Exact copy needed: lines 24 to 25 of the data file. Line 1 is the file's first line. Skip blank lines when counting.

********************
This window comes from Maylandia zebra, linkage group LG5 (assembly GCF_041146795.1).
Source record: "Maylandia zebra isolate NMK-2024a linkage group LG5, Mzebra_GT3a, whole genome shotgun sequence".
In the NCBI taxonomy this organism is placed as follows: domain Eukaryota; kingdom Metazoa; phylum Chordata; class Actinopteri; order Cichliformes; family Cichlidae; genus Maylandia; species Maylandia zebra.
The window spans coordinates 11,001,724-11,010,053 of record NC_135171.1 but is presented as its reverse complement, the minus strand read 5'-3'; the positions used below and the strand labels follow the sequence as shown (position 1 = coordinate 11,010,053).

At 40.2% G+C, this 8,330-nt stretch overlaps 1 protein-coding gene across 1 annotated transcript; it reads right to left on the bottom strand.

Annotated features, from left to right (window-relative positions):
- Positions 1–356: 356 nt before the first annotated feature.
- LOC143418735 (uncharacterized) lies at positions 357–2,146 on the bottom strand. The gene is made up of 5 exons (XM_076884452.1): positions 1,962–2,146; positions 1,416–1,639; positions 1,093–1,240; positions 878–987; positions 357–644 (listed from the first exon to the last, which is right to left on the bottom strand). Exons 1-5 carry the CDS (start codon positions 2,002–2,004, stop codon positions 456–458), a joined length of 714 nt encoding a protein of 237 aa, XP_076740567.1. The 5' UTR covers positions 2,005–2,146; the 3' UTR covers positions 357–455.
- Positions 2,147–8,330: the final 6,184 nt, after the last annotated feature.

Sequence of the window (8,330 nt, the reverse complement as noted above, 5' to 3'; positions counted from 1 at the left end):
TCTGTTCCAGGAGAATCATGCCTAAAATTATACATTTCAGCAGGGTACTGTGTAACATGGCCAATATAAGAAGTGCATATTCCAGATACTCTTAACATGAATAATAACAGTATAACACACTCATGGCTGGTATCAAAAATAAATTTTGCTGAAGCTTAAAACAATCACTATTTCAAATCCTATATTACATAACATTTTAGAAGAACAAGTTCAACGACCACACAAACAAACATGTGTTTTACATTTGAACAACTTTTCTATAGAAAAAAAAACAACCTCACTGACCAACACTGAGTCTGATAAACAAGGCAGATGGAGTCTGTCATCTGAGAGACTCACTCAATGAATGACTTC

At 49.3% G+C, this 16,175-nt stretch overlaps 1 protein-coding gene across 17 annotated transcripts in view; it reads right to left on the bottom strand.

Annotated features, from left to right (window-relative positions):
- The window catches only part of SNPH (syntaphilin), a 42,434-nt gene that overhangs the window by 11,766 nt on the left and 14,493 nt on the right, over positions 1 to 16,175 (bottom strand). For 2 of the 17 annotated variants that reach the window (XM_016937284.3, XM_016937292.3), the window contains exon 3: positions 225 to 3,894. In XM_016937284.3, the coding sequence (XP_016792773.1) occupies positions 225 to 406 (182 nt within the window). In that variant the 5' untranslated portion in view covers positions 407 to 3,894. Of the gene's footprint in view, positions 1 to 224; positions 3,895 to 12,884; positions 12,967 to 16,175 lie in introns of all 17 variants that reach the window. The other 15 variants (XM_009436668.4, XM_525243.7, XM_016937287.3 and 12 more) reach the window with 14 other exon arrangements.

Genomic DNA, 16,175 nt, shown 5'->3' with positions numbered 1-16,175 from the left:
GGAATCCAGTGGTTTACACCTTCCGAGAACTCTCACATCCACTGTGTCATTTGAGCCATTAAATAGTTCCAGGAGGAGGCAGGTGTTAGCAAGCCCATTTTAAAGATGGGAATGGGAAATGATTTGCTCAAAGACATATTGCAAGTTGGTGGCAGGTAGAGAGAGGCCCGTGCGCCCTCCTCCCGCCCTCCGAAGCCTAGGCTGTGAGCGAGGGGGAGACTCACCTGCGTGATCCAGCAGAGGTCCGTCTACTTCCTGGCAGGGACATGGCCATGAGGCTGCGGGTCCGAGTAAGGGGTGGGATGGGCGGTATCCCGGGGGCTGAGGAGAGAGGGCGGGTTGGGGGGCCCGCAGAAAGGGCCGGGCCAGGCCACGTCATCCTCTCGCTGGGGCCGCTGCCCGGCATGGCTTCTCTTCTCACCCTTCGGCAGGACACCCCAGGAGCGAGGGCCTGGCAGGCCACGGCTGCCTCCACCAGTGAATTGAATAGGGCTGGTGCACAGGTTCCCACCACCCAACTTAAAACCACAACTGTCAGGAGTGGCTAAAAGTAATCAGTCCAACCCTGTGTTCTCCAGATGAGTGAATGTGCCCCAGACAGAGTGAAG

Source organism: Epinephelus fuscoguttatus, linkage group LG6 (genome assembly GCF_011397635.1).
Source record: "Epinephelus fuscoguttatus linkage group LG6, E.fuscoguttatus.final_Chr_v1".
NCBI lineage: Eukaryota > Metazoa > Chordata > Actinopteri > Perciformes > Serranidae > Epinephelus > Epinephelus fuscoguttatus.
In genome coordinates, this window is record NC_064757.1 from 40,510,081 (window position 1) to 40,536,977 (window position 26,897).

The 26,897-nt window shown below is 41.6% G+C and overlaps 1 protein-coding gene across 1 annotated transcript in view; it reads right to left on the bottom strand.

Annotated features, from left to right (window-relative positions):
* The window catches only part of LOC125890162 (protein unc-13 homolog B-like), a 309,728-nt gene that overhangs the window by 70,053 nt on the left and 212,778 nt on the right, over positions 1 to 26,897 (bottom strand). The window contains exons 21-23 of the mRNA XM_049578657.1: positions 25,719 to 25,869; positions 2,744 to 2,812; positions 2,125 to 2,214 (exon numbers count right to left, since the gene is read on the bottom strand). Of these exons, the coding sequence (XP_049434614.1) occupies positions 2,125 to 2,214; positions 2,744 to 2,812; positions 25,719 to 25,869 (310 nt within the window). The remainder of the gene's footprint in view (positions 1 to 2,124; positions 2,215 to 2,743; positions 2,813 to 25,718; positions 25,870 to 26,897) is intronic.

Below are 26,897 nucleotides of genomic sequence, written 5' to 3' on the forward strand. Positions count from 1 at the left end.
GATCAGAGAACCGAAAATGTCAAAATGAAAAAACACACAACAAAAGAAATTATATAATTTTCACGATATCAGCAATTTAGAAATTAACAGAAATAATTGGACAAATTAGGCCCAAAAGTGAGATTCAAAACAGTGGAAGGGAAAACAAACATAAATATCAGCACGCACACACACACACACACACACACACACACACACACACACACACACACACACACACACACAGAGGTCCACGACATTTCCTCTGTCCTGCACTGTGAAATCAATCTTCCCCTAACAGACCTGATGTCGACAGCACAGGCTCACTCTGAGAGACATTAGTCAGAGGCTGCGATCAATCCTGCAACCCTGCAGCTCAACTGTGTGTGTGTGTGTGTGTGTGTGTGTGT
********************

Below are 26,897 nucleotides of genomic sequence, written 5' to 3' on the forward strand. Positions count from 1 at the left end.
GATCAGAGAACCGAAAATGTCAAAATGAAAAAACACACAACAAAAGAAATTATATAATTTTCACGATATCAGCAATTTAGAAATTAACAGAAATAATTGGACAAATTAGGCCCAAAAGTGAGATTCAAAACAGTGGAAGGGAAAACAAACATAAATATCAGCACGCACACACACACACACACACACACACACACACACACACACACACACACACACACACACACAGAGGTCCACGACATTTCCTCTGTCCTGCACTGTGAAATCAATCTTCCCCTAACAGACCTGATGTCGACAGCACAGGCTCACTCTGAGAGACATTAGTCAGAGGCTGCGATCAATCCTGCAACCCTGCAGCTCAACTGTGTGTGTGTGTGTGTGTGTGTGTGTGT